Ever since I learned about a new treatment for neuropathy at the annual convention of the American Diabetes Association in June, I have been trying to think of a good reason why not to write about it. I failed.
As a journalist, I am naturally skeptical. As Louis Menard wrote in the current issue of The New Yorker, "A person whose financial requirements are modest and whose curiosity, skepticism, and indifference to reputation are outsized is a person at risk of becoming a journalist." That’s me.
I am skeptical of any purported cure for diabetes. I am even skeptical of new treatments for any of its complications. I am especially skeptical of the so-called "medical foods" that our companies keep dreaming up.
But I am also curious about anything new out there that really might be able to help us. And we do need help with diabetic neuropathy.
At least 60 percent of us have some degree of neuropathy. Diabetes raise our blood glucose level, and a high level of glucose in our blood can damage the nerves in our bodies. Often the nerves at the body’s periphery are the first to suffer with burning, shooting, or stabbing pains. Uncontrolled, the pain becomes severe.
Then, the pain goes away. Not a good thing, because this is from numbness and deadness of the nerves. This can lead to ulcerations and amputations. In fact, more than 60 percent of non-traumatic lower-limb amputations occur in people with diabetes.
That’s why my curiosity trumped my skepticism about the new medical food called Metanx. Pamlab LLC in Covington, Louisiana, developed and markets it.
I stopped by the Metanx booth on the exhibition floor of the American Diabetes Association’s convention when people from two companies that were demonstrating devices to test neuropathy told me about Metanx. Intrigued, I talked with Pamlab’s director of marketing services, Jim Currie.
He gave me a raft of studies on the effectiveness of Metanx. The most impressive was an abstract that leading diabetes researchers presented at the convention. This research, "Effect of Combination L-Methylfolate, Pyridoxal-5 ´-Phosphate, and Methylcobalamin on Neuropathy Symptoms and Inflammatory Biomarkers in Patients with Diabetic Peripheral Neuropathy (DPN)," shows that Metanx does provide some relief. While it didn’t improve the study’s primary endpoint, the perception of vibration, it did offer some important improvements on secondary endpoints, including symptoms of neuropathy and health-related quality of life.
The study has 10 authors, and I recognize the names of at least three of them. Vivian Fonseca, MD, is chief of the endocrinology section at Tulane’s School of Medicine and the American Diabetes Association’s vice president for medicine and science. Lawrence Lavery, DPM, and Julio Rosenstock, MD, are professors at the University of Texas Southwestern Medical Center at Dallas. All three are respected researchers.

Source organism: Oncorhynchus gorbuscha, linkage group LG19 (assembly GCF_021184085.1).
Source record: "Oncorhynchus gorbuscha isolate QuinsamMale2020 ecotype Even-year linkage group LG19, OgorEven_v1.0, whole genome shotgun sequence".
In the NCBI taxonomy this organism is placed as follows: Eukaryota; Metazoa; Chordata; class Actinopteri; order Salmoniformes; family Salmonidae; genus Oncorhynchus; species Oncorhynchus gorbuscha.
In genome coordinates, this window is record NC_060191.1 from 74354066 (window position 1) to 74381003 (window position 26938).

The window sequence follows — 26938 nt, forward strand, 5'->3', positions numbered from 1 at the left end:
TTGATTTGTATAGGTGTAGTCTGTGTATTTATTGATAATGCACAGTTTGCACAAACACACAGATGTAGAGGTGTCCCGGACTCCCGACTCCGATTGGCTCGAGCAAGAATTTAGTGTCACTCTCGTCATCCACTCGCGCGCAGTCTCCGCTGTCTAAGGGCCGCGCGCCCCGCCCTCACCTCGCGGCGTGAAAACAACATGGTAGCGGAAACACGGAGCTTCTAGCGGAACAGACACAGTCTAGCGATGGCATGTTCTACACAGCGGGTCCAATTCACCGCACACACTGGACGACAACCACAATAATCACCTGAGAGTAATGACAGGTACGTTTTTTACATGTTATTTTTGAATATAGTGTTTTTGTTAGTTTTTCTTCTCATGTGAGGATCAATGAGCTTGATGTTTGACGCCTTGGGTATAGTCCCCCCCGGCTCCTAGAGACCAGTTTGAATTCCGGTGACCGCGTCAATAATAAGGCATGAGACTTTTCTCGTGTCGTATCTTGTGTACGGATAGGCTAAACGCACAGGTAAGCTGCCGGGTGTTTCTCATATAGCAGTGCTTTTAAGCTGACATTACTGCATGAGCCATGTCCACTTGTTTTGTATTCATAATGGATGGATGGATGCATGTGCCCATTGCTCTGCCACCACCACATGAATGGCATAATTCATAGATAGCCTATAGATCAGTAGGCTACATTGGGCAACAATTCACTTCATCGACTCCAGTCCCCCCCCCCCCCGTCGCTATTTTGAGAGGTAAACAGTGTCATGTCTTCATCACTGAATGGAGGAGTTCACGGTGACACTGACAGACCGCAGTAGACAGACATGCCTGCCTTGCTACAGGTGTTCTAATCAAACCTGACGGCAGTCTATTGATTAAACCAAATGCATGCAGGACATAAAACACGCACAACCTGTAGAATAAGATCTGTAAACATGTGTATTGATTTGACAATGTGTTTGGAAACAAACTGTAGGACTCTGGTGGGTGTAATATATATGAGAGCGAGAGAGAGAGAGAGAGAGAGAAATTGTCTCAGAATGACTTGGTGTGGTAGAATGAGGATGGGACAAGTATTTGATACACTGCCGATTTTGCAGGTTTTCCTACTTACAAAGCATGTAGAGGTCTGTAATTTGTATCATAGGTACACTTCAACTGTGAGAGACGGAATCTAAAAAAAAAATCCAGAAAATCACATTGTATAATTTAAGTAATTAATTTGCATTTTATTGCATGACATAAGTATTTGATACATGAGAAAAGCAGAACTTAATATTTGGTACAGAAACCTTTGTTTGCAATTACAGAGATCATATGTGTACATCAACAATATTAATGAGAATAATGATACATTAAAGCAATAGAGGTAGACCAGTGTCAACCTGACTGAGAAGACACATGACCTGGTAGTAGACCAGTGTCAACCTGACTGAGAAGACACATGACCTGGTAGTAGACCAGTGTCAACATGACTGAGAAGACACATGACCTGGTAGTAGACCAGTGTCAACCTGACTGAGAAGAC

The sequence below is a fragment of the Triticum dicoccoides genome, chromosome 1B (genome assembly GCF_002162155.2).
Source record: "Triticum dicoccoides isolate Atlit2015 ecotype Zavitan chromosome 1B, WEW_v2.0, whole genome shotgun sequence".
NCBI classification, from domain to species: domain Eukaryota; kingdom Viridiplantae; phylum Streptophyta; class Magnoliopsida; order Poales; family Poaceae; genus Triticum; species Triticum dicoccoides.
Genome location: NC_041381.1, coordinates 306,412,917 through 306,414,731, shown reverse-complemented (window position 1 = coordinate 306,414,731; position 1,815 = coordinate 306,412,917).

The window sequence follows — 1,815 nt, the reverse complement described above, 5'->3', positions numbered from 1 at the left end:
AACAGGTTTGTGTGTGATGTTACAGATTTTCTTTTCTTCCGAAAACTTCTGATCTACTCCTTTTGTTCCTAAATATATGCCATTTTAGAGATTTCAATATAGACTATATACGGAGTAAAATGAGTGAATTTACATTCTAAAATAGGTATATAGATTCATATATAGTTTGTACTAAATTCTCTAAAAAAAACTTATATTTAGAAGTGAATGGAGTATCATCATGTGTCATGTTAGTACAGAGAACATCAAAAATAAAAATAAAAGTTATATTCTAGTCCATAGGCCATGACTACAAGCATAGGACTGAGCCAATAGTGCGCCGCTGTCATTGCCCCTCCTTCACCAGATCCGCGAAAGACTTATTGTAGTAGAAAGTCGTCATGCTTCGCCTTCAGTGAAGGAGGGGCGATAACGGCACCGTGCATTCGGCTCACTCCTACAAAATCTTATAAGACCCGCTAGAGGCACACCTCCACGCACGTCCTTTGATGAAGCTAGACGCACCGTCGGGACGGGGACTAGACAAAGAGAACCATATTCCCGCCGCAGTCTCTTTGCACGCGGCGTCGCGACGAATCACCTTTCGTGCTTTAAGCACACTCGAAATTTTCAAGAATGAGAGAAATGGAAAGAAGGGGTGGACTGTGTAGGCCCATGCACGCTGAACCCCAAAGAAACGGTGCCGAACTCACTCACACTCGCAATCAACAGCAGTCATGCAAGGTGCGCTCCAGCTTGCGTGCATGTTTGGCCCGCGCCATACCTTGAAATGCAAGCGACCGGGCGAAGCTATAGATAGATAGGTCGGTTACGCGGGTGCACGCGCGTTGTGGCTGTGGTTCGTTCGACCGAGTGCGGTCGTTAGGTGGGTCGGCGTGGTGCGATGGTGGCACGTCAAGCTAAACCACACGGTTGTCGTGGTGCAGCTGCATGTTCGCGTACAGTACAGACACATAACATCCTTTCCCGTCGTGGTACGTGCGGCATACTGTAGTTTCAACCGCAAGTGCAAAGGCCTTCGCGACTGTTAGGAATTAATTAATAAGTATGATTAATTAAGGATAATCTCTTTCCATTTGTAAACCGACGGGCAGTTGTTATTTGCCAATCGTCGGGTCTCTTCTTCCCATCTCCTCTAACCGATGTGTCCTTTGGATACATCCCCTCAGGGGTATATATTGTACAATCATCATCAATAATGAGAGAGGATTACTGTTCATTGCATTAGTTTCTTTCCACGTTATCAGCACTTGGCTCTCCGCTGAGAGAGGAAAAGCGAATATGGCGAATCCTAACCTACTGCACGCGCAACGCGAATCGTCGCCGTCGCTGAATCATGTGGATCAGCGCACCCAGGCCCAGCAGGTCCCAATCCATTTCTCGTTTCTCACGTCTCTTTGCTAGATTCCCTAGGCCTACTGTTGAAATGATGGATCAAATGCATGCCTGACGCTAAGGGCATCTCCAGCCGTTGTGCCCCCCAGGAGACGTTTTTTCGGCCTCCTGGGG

A point in favor of Metanx, I think, is that it’s available only by prescription. That means your doctor will be watching your progress and any untoward events that might develop. I wouldn’t expect that many of us would have any such problems, though, because of what Metanx is.
Metanx is vitamin B – albeit in a special form. It consists of the active form of folic acid, which is B9, along with the active form of B12 and B6. Our bodies can immediately use the active form of these B vitamins, unlike over-the-counter forms, Pamlab says. To get equivalent benefit from OTC forms of these B vitamins we would have to take lots of pills.
The major problem with taking Metanx – or any diabetes medication like insulin or metformin – are the mental, not physical, side effects. The mental side effect is to relax too much.
But, you might say, "Relaxation is good for us" It is to a point. But when we relax so much that we put our trust into drugs to take care of us, we stop doing what we have to do first and always. That is to keep our blood glucose as closely controlled with diet and exercise as we know how.
Since we know that Metanx alone won’t reverse diabetes neuropathy, we won’t rely on it. What we can rely on is to get our blood glucose level down to normal. The effectiveness of doing that doesn’t make me a bit skeptical.
David Mendosa was a journalist who learned in 1994 that he had type 2 diabetes, which he wrote about exclusively. He died in May 2017 after a short illness unrelated to diabetes. He wrote thousands of diabetes articles, two books about it, created one of the first diabetes websites, and published a monthly newsletter, “Diabetes Update.” His very low-carbohydrate diet, A1C level of 5.3, and BMI of 19.8 kept his diabetes in remission without any drugs until his death.